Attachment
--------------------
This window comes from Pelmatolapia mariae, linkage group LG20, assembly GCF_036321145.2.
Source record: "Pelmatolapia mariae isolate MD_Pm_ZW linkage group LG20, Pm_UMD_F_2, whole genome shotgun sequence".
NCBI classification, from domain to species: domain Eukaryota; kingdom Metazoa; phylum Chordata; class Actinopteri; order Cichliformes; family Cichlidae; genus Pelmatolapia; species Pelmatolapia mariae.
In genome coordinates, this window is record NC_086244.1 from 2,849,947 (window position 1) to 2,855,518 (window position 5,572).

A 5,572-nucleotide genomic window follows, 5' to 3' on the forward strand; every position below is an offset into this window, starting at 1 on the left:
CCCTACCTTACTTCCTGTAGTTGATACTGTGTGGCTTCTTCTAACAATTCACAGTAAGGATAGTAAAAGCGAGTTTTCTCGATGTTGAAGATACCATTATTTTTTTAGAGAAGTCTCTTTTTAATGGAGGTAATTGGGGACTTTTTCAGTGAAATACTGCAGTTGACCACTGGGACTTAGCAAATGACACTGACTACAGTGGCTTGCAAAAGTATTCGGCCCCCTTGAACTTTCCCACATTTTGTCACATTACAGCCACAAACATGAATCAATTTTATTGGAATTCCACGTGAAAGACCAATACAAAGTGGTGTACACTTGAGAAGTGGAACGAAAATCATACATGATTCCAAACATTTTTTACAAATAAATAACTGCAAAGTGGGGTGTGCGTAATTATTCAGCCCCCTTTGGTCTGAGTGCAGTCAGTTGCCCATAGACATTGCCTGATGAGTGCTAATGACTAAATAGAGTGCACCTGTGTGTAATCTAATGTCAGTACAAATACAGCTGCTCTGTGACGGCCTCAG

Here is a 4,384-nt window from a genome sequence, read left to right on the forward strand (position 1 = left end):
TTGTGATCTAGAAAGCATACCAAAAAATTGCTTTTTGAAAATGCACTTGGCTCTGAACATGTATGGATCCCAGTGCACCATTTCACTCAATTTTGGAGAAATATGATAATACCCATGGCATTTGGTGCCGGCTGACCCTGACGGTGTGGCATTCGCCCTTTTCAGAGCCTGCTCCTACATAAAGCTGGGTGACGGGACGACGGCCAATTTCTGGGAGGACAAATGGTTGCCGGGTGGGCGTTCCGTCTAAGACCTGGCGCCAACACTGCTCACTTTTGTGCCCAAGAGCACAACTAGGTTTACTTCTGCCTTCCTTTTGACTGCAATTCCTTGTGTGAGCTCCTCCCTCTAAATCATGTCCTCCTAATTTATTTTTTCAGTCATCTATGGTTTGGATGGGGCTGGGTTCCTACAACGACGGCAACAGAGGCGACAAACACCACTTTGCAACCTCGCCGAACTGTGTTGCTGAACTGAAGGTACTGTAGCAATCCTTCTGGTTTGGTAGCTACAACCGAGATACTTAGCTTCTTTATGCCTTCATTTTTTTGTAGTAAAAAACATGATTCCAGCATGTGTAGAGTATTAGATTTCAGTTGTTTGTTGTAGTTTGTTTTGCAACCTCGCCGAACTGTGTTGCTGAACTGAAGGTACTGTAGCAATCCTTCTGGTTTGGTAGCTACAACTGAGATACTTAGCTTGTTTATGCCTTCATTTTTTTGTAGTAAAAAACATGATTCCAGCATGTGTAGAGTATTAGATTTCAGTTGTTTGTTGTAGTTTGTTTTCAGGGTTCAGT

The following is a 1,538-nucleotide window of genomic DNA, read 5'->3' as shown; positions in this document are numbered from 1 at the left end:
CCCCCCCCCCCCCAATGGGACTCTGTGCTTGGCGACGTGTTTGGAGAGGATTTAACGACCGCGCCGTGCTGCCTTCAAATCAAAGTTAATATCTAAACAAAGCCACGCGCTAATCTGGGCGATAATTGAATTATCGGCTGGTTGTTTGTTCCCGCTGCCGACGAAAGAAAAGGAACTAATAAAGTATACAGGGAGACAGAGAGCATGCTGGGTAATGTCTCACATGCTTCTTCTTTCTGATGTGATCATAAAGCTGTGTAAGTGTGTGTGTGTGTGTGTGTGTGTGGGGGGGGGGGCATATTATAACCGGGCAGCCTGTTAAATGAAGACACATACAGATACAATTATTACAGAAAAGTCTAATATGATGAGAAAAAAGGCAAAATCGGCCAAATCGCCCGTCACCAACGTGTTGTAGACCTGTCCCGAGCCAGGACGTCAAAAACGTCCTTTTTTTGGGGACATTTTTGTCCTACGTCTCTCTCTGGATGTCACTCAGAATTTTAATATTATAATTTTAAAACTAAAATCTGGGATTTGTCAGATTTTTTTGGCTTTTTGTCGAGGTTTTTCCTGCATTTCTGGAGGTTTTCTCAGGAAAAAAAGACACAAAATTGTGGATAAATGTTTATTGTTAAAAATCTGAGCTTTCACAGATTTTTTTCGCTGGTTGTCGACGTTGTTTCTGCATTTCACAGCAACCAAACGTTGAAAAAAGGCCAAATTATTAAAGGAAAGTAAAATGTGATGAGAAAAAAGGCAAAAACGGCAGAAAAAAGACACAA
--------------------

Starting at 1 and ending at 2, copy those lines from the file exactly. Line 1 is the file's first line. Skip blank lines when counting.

This window comes from Pelmatolapia mariae, linkage group LG20, assembly GCF_036321145.2.
Source record: "Pelmatolapia mariae isolate MD_Pm_ZW linkage group LG20, Pm_UMD_F_2, whole genome shotgun sequence".